MILAN — As the luxury sector eyes recovery in a post-COVID-19 scenario, social media platforms, including emerging networks such as TikTok and Little Red Book, as well as the ability to convey strong messages about the value of Made in Italy, are seen key for Italian luxury companies.
These were the main takeaways from the second edition of the Altagamma Social Luxury Index, a study on social network usage by luxury brands commissioned by Altagamma and realized in partnership with Accenture Interactive.
Assessing a panel of 35 international digital channels, including social networks, blogs and forums, the research highlighted that in 2019 Altagamma’s associated companies, which include 108 Made in Italy brands across fashion, design, jewelry, hospitality and more, have strengthened their presence on “regional” social media such as Chinese WeChat, Weibo and Russia-based VK, to target those markets.
A lot of work has to be done, though.
The study spotlighted a lack of presence on emerging social media platforms, including TikTok, Douyin and Little Red Book, all dubbed instrumental in reaching young Asian consumers, which — according to a recent study conducted by the Italian luxury goods association in collaboration with Bain & Co. — will represent a booster for the luxury goods market, expected to reach sales of between 320 billion and 330 billion in 2025.
For instance, according to the Social Luxury Index, the TikTok app has seen a surge in downloads of 68 percent in 2019 compared to the previous year, especially among people under 35 which account for 70 percent of the active users. Similarly, the number of users on Little Red Book — the Chinese social media often described as a “shoppable Instagram” and originally a place where users shared content about foreign fashion and beauty brands that they had no access to in China — has skyrocketed 200 percent between 2018 and 2019, with 84 percent of adopters under 35, while two thirds of the audience of livestreaming platform Twitch is composed of Millennials, 57 percent of which hailing from Asian countries.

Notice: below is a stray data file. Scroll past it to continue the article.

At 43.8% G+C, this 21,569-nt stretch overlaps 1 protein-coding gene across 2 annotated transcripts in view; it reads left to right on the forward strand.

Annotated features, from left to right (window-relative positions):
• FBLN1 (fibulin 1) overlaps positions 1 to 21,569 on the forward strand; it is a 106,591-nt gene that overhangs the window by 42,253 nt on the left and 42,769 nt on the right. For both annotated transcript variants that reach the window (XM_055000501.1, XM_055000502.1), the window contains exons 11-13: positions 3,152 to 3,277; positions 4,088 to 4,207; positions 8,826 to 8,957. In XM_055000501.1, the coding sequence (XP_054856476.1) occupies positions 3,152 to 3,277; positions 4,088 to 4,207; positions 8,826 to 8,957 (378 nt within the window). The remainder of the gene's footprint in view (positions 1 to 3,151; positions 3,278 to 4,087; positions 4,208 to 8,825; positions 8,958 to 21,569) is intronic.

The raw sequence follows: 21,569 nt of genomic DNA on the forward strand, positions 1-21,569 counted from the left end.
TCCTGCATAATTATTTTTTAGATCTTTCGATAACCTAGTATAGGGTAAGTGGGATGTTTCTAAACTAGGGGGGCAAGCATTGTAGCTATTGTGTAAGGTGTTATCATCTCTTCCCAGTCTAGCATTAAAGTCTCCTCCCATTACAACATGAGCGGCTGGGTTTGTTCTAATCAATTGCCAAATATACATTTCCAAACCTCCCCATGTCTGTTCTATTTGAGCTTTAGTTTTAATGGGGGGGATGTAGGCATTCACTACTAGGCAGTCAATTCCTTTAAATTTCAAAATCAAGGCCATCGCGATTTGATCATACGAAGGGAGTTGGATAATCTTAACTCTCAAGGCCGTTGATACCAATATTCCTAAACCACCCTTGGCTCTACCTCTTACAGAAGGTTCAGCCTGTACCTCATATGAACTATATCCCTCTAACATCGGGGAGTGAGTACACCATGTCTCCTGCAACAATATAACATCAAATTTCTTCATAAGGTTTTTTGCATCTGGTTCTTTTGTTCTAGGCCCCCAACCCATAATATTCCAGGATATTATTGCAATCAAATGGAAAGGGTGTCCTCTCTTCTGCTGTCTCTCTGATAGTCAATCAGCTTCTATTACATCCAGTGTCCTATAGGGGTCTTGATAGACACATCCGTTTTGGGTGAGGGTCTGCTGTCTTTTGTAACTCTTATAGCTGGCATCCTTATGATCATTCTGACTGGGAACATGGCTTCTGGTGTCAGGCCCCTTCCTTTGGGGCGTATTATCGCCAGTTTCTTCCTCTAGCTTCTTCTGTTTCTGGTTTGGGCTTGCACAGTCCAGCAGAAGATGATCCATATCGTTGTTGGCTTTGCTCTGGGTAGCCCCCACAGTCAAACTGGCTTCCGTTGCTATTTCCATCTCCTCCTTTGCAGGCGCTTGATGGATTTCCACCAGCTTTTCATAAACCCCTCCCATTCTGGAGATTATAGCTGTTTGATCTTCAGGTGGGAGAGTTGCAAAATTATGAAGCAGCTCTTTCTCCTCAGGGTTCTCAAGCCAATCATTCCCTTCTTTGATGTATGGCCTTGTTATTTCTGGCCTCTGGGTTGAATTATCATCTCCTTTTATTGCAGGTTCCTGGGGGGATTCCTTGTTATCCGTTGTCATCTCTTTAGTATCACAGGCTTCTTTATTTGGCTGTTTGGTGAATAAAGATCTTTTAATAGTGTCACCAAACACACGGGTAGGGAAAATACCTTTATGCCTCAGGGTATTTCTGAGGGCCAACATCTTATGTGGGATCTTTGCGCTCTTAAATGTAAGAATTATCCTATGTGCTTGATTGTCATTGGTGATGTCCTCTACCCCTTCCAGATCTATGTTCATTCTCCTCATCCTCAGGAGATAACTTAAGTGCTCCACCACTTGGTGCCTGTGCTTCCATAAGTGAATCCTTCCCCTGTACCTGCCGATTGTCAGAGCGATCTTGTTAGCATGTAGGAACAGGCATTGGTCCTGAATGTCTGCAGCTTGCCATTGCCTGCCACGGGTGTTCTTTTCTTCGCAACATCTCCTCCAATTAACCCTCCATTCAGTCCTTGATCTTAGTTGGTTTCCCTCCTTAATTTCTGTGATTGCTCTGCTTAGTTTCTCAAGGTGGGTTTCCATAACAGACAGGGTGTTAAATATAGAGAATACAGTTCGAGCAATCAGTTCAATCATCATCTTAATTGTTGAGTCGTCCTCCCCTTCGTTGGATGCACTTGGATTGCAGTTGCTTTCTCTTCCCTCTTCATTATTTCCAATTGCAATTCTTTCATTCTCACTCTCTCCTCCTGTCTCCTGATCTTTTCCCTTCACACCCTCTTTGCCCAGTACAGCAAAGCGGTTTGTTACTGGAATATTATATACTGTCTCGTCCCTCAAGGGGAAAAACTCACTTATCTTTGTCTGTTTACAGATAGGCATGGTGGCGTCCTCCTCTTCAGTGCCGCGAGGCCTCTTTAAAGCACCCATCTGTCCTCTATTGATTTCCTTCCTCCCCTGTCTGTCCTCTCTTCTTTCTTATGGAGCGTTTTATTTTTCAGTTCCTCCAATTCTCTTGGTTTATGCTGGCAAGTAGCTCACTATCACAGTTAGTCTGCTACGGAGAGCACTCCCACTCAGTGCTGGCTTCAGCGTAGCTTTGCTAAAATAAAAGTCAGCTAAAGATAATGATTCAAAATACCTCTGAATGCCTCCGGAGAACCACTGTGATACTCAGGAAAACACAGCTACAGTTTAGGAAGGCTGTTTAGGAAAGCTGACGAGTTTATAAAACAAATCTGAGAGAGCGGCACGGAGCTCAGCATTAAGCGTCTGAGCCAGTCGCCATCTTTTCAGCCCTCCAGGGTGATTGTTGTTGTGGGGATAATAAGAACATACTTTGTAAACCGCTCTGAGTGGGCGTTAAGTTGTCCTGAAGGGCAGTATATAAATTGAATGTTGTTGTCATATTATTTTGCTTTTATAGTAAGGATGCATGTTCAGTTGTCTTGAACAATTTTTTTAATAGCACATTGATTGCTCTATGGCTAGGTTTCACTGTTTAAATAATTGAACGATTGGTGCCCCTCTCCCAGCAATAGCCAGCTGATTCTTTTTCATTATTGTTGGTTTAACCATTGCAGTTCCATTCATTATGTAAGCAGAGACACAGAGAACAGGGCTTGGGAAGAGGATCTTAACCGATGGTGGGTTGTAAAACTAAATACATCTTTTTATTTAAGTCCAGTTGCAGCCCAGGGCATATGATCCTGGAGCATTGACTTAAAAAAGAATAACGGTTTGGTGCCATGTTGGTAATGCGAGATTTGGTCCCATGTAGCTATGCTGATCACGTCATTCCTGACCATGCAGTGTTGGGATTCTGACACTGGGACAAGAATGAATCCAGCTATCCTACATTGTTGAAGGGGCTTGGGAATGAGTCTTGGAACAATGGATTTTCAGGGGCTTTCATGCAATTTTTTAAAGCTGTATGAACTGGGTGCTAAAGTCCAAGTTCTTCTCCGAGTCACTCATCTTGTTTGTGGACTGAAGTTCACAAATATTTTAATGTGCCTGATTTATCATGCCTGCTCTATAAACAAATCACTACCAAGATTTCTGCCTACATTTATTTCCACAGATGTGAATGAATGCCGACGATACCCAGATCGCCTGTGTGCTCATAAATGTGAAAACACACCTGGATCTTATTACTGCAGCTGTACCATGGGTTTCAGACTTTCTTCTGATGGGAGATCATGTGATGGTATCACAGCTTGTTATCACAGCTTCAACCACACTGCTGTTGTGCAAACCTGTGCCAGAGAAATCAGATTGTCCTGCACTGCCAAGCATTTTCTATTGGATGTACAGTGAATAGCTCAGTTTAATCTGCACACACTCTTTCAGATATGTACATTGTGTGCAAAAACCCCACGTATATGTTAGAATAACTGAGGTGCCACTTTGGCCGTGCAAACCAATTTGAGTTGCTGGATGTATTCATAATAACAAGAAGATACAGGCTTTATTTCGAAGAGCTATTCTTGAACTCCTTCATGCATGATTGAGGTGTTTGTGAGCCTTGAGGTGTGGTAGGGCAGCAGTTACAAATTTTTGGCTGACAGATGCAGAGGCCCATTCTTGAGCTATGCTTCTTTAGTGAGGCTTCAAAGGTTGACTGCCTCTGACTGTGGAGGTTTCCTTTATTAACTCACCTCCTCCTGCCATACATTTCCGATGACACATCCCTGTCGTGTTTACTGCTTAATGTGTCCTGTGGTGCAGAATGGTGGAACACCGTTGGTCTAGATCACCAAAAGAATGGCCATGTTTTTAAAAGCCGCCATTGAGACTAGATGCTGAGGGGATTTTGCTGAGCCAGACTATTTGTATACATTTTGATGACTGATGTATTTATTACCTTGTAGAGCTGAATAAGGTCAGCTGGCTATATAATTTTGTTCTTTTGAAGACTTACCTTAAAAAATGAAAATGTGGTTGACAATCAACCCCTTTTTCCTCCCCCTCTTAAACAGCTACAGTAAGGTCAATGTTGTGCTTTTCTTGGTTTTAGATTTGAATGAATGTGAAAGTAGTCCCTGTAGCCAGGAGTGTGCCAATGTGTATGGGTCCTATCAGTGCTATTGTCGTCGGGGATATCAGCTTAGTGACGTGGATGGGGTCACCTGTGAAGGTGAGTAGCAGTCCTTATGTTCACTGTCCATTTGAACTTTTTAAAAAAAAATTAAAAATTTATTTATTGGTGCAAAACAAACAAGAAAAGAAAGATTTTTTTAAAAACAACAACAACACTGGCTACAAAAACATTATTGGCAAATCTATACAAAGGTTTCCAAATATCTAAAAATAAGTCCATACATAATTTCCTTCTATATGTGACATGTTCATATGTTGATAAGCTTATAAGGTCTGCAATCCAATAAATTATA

“This second edition of the Altagamma Social Luxury Index contains interesting insights that can help guide the marketing strategies of Italy’s luxury brands, one being the exponential growth of new platforms such as TikTok and Little Red Book, which represent an important gateway to the Asian markets and the youngest age groups,” commented Alessandro Zanotti, managing director and head of marketing advisory at Accenture Interactive. “Our analysis of the data gathered highlights the potential business that can be generated by carefully defining brand strategies, above all in today’s complex, delicate scenario,” he said.
“Communication on social media is one of the most important tools in the brands’ relationships with their target audience, but it is a constantly changing scenario which presents profound differences between the western world and Asia,” added Stefania Lazzaroni, Altagamma’s general manager.
Tracing spontaneous conversations among online users, the study highlighted that mentions to Altagamma associates grew 80 percent in 2019 compared to a year earlier totaling 8.8 million records, mostly showing a positive sentiment. Fashion companies nabbed 48 percent of the overall mentions, followed by automotive firms.
The vast majority of those conversations pivoted on four topics, already seen in the 2018 study, including “glocality,” such as the provenance of the products; luxury lifestyle; events and heritage, while sustainability, customization, limited editions and craftsmanship emerged as new pillars.
To this end, the research described Made in Italy as a set of values that international customers and social media users are particularly keen on and urged luxury companies to leverage those assets on their social media, especially to support the sector’s relaunch in the aftermath of the COVID-19 emergency.
The Accenture Interactive study also traced the social media scenario during the January to May period, aiming to understand how the pandemic had impacted the online presence of Altagamma’s brands. Although spontaneous conversations about associate brands on social media channels grew 28 percent compared to the same period last year spurred by events’ cancellations, charity initiatives and restart programs, the study found out that brands were expected to engage in the conversations with their followers; show empathy to strengthen the sense of community; avoid explicit, “in-your-face” sales campaigns and customize their communication in tune with what was happening in each country.